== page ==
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Boreal Mixedwood Project - 130-301

Description: Demand for mixed stand conditions on upland boreal sites has increased due to the significant economic, ecological, and social values these sites typically support. Despite the fact that boreal mixed species compositions represent a transition successional phase, foresters are increasingly being asked to regenerate boreal sites to a mixedwood stand condition immediately following harvest. With current silvicultural practices and knowledge focusing on the regeneration of a single species, maintaining a mixedwood stand condition subsequent to clearcutting presents a particular challenge.

This study is designed to identify optimum silvicultural strategies for regenerating trembling aspen and white spruce on boreal mixedwood sites, where long-term objectives include an aspen fibre crop by age 35-45 and a high quality spruce sawlog crop by age 80 plus. The hypothesis being tested is that white spruce may be planted at a target sawlog density of 400 stems per hectare and “nursed” by naturally regenerating aspen. The degree of radial relief from competition around planted spruce and aspen stem density are factors being optimized through a response-surface design. Key silvicultural questions to be addressed by this study include:

  1. How important is the control of Calamagrostis and other herbaceous vegetation to the establishment and development of white spruce and aspen? How long should herbaceous vegetation control be maintained for optimum effects?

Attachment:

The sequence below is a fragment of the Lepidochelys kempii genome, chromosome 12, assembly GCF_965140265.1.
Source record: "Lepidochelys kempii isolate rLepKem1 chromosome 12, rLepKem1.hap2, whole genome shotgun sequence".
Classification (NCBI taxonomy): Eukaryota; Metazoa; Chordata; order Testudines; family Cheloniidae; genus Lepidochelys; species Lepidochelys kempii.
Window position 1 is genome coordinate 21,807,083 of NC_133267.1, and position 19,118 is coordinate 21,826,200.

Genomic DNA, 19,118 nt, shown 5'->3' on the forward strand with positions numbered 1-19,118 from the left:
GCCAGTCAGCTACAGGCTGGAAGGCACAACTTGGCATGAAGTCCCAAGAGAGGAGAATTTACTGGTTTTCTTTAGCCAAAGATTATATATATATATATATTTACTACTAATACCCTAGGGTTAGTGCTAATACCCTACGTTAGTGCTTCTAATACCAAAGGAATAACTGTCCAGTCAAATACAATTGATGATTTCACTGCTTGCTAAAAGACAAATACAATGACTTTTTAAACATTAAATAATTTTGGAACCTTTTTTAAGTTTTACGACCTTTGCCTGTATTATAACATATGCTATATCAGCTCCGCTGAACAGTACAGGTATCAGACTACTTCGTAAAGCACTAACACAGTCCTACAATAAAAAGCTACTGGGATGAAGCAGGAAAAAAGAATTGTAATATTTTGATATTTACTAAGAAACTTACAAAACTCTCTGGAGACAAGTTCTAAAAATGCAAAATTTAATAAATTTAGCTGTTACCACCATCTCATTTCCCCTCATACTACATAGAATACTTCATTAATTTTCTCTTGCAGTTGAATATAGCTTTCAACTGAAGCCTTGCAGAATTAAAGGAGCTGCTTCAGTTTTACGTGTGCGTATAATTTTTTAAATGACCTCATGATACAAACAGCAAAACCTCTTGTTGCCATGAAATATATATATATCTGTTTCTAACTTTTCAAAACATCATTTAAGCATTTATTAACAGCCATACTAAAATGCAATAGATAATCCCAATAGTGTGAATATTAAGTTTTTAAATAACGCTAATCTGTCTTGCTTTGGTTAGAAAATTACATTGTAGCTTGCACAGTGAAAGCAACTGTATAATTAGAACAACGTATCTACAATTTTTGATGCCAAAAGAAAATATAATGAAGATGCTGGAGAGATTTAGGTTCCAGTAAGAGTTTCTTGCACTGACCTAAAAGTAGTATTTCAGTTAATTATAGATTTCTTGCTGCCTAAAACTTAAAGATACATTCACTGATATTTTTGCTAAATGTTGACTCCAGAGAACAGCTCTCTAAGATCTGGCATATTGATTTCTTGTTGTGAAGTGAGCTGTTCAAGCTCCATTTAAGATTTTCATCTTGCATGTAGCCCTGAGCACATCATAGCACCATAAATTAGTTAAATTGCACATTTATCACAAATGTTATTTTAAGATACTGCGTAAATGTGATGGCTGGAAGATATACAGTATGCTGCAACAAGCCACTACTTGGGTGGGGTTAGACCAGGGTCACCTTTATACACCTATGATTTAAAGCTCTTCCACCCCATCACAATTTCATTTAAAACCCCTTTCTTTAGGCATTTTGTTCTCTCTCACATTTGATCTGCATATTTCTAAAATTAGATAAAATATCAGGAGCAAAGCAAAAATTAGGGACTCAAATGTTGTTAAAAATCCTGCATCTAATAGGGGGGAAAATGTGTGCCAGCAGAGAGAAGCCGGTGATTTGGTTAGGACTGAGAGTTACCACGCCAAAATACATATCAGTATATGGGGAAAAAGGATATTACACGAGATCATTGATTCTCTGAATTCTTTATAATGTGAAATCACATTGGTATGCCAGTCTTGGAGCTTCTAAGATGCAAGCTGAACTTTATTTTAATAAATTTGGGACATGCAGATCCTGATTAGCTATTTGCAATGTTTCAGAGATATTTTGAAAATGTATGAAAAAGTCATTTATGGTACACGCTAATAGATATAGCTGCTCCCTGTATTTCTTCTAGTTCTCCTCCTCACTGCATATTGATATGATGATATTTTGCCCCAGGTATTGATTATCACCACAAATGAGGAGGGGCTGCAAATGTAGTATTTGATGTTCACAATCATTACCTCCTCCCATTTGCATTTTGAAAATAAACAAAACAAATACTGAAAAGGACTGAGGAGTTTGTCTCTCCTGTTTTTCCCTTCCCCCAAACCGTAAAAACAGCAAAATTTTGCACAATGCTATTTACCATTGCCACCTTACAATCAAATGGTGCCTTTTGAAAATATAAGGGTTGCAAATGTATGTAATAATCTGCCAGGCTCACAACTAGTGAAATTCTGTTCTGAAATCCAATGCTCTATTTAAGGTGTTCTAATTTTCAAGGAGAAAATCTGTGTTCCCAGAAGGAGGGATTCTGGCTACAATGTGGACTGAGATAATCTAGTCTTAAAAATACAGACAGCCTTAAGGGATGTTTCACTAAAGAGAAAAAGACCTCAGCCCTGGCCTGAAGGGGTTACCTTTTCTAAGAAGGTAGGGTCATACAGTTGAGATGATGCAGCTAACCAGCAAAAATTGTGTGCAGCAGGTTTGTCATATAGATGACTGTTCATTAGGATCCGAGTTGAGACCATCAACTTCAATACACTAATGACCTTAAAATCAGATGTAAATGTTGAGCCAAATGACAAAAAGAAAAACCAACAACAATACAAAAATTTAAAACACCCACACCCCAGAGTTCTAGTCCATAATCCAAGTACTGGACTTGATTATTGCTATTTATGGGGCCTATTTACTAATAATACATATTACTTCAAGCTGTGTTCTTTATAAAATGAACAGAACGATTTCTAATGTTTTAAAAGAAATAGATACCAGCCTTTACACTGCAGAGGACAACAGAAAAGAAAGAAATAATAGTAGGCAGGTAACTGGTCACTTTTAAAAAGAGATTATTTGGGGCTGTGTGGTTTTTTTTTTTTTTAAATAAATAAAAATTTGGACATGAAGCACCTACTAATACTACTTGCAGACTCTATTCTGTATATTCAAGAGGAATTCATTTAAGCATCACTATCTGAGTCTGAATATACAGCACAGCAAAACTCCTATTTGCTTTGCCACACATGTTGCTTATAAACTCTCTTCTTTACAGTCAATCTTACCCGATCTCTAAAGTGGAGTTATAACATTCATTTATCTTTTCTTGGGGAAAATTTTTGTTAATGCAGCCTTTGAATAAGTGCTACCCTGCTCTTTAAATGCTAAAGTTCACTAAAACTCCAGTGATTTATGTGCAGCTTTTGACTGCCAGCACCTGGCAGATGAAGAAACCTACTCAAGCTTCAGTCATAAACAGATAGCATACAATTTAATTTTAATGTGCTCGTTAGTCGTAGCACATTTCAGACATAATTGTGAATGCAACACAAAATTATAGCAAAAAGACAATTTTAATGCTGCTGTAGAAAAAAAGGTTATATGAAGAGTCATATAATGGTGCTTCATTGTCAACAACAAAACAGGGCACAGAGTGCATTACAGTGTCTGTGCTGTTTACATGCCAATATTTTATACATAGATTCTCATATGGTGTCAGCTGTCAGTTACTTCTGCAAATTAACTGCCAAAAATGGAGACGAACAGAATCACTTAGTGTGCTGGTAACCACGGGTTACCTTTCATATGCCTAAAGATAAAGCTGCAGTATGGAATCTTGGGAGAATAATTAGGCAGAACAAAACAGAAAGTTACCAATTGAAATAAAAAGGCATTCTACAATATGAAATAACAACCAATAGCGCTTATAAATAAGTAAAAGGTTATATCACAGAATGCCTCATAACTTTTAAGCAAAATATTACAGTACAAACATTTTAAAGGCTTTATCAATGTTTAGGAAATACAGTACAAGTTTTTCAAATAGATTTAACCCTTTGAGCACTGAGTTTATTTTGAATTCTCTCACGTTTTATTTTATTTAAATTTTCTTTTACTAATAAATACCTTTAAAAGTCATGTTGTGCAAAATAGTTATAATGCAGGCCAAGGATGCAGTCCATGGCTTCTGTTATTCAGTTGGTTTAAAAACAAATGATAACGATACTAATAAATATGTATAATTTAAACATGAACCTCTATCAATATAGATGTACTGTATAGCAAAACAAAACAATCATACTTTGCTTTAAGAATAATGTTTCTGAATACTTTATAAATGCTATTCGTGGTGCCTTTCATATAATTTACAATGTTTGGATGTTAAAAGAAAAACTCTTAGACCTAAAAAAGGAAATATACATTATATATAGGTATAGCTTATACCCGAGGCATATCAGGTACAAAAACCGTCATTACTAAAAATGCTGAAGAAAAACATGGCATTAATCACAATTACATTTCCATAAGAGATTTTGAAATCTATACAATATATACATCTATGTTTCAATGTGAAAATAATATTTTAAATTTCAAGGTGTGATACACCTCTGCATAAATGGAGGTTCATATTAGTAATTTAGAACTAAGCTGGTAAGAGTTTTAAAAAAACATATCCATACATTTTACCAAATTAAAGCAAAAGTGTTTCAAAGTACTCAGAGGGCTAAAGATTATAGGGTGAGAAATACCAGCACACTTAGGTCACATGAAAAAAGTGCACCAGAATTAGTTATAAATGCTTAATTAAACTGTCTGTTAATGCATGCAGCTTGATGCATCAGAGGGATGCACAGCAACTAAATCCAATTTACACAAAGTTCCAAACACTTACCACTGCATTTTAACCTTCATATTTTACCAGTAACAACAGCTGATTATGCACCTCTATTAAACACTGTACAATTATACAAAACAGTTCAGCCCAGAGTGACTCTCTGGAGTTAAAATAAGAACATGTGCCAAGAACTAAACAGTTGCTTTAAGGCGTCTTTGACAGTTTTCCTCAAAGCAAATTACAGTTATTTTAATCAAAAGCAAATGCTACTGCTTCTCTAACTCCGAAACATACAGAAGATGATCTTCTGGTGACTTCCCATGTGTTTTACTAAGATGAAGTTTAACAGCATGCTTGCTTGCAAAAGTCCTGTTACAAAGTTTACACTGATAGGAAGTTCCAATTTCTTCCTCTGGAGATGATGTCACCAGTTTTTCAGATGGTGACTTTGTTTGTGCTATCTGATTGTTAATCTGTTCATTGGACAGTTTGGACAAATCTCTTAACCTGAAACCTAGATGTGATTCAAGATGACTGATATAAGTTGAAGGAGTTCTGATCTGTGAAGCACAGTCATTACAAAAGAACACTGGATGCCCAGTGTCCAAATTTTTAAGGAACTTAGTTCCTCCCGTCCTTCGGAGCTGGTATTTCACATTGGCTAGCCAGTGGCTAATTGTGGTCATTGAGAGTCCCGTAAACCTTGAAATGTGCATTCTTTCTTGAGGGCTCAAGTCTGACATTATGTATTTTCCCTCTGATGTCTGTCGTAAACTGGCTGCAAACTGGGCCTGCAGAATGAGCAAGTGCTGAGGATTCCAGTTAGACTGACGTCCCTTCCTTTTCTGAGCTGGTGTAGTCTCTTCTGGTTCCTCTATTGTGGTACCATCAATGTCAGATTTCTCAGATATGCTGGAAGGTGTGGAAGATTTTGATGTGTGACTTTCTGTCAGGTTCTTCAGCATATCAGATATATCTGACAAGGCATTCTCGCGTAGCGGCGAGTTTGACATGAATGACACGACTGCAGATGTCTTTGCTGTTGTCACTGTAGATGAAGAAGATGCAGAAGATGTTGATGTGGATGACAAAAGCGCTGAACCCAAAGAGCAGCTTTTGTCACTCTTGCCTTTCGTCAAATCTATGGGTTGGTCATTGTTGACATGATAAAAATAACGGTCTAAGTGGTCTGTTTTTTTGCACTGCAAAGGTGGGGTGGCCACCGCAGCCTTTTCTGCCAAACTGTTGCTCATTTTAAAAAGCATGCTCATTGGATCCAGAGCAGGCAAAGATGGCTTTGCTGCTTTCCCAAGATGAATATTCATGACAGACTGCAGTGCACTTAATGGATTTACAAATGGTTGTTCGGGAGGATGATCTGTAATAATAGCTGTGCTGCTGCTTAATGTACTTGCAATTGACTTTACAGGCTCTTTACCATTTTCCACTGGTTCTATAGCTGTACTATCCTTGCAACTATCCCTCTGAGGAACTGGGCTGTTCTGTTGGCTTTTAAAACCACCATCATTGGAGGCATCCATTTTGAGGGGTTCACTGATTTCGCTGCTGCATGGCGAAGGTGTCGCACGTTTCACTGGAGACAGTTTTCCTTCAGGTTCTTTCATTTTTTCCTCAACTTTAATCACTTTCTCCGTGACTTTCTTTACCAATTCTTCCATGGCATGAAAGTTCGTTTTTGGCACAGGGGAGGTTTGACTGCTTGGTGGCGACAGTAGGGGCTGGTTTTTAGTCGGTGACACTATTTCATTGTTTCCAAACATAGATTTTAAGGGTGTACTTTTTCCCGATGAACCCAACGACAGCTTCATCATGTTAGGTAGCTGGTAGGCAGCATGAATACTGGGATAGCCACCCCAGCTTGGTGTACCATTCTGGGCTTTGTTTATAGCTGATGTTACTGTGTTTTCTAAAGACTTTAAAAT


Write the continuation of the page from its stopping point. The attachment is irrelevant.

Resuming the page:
2. How does aspen stem density influence the growth and development of the mixedwood?
  3. Does the presence or absence of understory herbaceous vegetation interact with the effects of aspen density in the above question?
  4. How do the growth and yield responses of the mixedwood approach compare to those of a single-species approach focusing on pure white spruce or pure aspen?

In short term, the study will provide a better understanding of the degree to which competition from grass, herbaceous vegetation, and shrubs must be controlled in the establishment of white spruce and aspen mixtures. Over the long term, results from this research will help forest managers understand the dynamics of mixedwood stands and develop better silvicultural strategies for their management. This research will explore individual-tree rather than broadcast vegetation management tactics. The outcomes of this research could help “pest-proof” white spruce plantations by providing a more favorable growing environment that is less prone to damage by frost, drying, and insects. In addition, research outcomes could significantly increase plantation efficiency through reduced planting and tending costs, revenue generated by an aspen fibre crop mid spruce rotation, potentially increased overall yields, and the ecological, social, and wildlife values associated with mixed species stands.

 

The Project Team:  Doug Pitt, CFS

 

Papers:

Pitt, D.G. et al. 2010. Early vegetation control for the regeneration of a single-cohort, intimate mixture of white spruce and trembling aspen on upland boreal sites. Can.J.For.Res. 40: 549-564.

Effects of herbaceous and woody vegetation control on early boreal mixedwood stand development (Abstract)

 

Tree Tips:

Tree Tip for Project 130-302, April 2004

 

Presentations:

Boreal Seminar 2008

Keeping mixedwood forests mixed: An experiment addressing the feasibility of regenerating aspen and white spruce (Abstract- Oral & Poster)

Keeping mixedwoods mixed: a study of the feasibilty of regenerating aspen and white spruce (Poster)

 

Status Reports:

Partner's Field Report 2003

Partner's Field Report 2004

Partner's Field Report 2005

Partner's Field Report 2006

Partner's Field Report 2007

Partner's Field Report 2008

Project Work Report (2007-2008)

Status Report (2008-2009)

Financial Summary (2008-2009)

Status Report (2009-2010)

Status Report (2010-2011)

Partner's Field Report 2010

Partner's Field Report 2012

 

For Additional Information Contact:

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